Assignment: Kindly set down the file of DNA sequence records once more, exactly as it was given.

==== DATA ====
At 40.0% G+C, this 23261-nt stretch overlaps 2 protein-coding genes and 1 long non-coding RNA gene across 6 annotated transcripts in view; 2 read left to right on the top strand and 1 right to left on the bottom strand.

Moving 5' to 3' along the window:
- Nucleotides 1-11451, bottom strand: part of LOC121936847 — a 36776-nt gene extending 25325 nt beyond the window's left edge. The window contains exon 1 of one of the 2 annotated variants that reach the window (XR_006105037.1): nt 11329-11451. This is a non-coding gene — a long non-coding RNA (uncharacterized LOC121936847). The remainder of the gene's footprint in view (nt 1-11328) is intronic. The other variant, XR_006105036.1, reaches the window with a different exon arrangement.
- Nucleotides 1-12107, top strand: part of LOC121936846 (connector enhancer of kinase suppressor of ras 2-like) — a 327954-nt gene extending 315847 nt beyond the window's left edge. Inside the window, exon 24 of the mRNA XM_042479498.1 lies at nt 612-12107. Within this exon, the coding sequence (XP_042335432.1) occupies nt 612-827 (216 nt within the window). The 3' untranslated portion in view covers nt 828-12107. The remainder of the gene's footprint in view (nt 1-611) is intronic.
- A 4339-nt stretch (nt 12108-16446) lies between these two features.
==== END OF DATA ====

At 40.0% G+C, this 23261-nt stretch overlaps 2 protein-coding genes and 1 long non-coding RNA gene across 6 annotated transcripts in view; 2 read left to right on the top strand and 1 right to left on the bottom strand.

Moving 5' to 3' along the window:
- Nucleotides 1-11451, bottom strand: part of LOC121936847 — a 36776-nt gene extending 25325 nt beyond the window's left edge. The window contains exon 1 of one of the 2 annotated variants that reach the window (XR_006105037.1): nt 11329-11451. This is a non-coding gene — a long non-coding RNA (uncharacterized LOC121936847). The remainder of the gene's footprint in view (nt 1-11328) is intronic. The other variant, XR_006105036.1, reaches the window with a different exon arrangement.
- Nucleotides 1-12107, top strand: part of LOC121936846 (connector enhancer of kinase suppressor of ras 2-like) — a 327954-nt gene extending 315847 nt beyond the window's left edge. Inside the window, exon 24 of the mRNA XM_042479498.1 lies at nt 612-12107. Within this exon, the coding sequence (XP_042335432.1) occupies nt 612-827 (216 nt within the window). The 3' untranslated portion in view covers nt 828-12107. The remainder of the gene's footprint in view (nt 1-611) is intronic.
- A 4339-nt stretch (nt 12108-16446) lies between these two features.